The Insolvency and Bankruptcy Code (IBC) process is long-drawn and, off late, even admission of cases has become laborious, taking 6-18 months, according to Raj Kumar Bansal, Managing Director and CEO of Edelweiss Asset Reconstruction Company.

Referring to recoveries stalled on account of frivolous litigations from stakeholders including former promoters and unsuccessful resolution applicants, Bansal, in an interaction with businessline, called for amending laws to help reduce frivolous litigations. Excerpts.


Are banks preferring IBC over ARCs when it comes to recovery? Why?

The Corporate Insolvency Resolution Process (CIRP) under the IBC was initially assumed to be an auto pilot or self-driven process, where the Resolution Professional takes the lead in managing the whole resolution of assets of the Corporate Debtor in accordance with the collective decisions taken by the Committee of Creditors (CoC). In the initial phases of IBC, there definitely was a simplistic bias on the part of the banks to directly initiate IBC when it comes to recovery rather than assigning it to the Asset Reconstruction Company (ARCs) and recover through Security Receipts (SRs). However, as the IBC evolved over the next few years, the banks started realising that contrary to initial perception, the CIRP did require intensive participation and efforts for a lender to achieve recovery, that too after sustained efforts with stretched timelines. It is seen now that the IBC process is long-drawn and off late even admission of cases has become laborious, taking anything between 6-18 months. Even the resolution process takes time with various legal appeals/interventions by multiple stakeholders, including competing Resolution Applicants (RAs).

The decision (IBC or DRT) largely depends upon certain case specific dynamics —extent of provisioning, overall non-performing assets (NPAs), size of exposure, industry type, pool of likely potential bidders, government policies, market liquidity etc. Therefore, lenders may prefer to opt for the IBC route in an operating asset with good valuation and investor interest. However, it is also seen that to overcome time lags and uncertainties in the IBC process, many banks have been coming out with notices for sale of assets to ARCs (even the large assets sale to NARCL), including assets under National Company Law Tribunal (NCLT) resolution.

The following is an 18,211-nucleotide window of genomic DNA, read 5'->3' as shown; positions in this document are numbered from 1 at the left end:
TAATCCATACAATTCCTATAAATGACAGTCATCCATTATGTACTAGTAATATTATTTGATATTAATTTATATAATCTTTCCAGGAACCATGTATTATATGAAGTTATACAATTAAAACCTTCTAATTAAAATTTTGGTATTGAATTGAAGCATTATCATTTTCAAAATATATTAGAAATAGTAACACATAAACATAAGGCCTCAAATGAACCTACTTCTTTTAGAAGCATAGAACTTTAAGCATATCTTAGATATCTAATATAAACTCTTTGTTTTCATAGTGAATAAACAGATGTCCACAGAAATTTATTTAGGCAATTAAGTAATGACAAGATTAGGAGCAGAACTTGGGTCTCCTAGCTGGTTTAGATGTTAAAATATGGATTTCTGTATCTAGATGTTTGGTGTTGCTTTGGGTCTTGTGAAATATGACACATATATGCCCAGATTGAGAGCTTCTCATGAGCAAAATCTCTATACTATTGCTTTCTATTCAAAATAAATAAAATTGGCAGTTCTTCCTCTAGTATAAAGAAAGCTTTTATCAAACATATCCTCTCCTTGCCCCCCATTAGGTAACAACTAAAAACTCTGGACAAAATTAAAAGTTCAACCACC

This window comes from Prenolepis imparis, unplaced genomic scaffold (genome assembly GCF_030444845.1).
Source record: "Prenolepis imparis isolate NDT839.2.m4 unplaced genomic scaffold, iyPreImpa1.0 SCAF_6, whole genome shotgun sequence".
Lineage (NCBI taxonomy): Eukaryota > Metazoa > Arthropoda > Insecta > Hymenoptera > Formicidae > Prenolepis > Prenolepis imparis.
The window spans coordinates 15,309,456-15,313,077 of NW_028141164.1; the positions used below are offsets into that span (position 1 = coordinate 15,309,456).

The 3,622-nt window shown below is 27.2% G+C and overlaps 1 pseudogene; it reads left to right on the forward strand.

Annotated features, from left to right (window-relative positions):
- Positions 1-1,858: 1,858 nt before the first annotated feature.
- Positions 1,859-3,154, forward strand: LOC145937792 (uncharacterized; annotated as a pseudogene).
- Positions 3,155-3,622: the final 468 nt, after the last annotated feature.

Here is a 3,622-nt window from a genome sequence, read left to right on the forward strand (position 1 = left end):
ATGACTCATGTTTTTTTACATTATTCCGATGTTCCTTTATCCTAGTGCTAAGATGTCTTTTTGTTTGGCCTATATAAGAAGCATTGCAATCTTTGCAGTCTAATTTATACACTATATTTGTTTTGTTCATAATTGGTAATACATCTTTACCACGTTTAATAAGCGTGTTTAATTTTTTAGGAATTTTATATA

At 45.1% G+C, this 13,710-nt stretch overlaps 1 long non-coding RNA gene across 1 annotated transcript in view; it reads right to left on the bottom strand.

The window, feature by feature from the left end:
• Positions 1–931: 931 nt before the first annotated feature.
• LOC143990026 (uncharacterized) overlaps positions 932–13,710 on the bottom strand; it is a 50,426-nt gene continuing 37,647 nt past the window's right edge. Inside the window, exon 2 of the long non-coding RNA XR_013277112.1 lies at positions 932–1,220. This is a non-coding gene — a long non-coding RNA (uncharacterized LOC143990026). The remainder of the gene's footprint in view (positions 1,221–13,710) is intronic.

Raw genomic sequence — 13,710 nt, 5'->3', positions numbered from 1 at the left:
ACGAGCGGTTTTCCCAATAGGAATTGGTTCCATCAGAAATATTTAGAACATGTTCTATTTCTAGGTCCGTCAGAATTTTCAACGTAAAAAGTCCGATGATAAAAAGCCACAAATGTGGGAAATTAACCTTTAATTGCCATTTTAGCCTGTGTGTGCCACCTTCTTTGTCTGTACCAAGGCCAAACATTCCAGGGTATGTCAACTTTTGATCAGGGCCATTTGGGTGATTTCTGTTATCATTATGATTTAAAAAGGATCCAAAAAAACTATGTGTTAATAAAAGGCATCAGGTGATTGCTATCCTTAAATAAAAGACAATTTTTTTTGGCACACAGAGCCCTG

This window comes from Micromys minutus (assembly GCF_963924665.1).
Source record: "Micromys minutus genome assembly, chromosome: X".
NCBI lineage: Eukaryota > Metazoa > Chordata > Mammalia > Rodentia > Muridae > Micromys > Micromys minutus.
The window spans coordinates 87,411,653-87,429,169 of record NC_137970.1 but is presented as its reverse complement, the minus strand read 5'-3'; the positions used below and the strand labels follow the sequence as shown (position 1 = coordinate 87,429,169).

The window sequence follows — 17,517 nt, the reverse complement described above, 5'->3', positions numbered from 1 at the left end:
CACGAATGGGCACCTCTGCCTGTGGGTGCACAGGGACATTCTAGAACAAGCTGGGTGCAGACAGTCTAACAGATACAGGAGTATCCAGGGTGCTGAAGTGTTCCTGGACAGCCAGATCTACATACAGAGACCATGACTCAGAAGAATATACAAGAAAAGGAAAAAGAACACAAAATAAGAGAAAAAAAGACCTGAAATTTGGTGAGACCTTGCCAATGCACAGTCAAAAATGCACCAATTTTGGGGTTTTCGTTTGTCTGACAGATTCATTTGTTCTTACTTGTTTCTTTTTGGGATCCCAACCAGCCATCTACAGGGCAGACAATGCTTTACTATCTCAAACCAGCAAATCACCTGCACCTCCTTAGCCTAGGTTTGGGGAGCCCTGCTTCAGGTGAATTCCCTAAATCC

What changes in regulations are required so that ARCs can play a more meaningful role in helping banks and NBFCs in recoveries?

On paper, the present set of laws and regulations are fairly effective to enable ARCs to play a more meaningful role in helping banks and NBFCs in recoveries. However, the real challenge lies in the area of implementation. Over the years, we have seen that all the recovery processes initiated by the lenders under SARFAESI (Securitisation and Reconstruction of Financial Assets and Enforcement of Security Interest Act) or IBC before DRT (Debt Recovery Tribunal) or NCLT are invariably stalled on account of many frivolous litigations instituted by various stakeholders including ex-promoters or unsuccessful RAs. Hence, it is essential that certain areas of laws are suitably amended so as to reduce instances of such frivolous litigations. Some of the contentious issues that need a relook include the status of statutory dues, vis- a-vis, the secured dues; inter se priority amongst the secured financial creditors in the waterfall; determination of liquidation value for various class of secured creditors, etc. It is also important that the primacy of commercial wisdom of the CoC is respected. On the pre-pack front, expanding the scope to include large corporates should be considered. Another area that needs strengthening is the filing of personal insolvency where one is seeing misuse of moratorium.


How helpful will the provision to allow ARCs as Resolution Applicants in IBCs be?

This would work well particularly in cases where the corporate debtor belongs to an industry which would require some time to revive and warehousing such assets (for example, thermal plants) could substantially enhance the value of resolution.

This would also require ARCs (which do not have inherent capability and skill set to run businesses) to engage professional management and set up necessary monitoring and review mechanism. What is not clear is the implication of any debt taken over by ARC as a resolution applicant in its balancesheet and equity/ taxation related matters. Further, if the corporate debtor resolution takes longer than five years for substantial scale down/exit of ARC, it would adversely impact its ability to act as RA in subsequent transactions. Hence in the present regulatory landscape, the provision to allow ARCs as RAs in IBCs would not be helpful/ effective unless further clarity/amendment on related laws and regulations are brought about.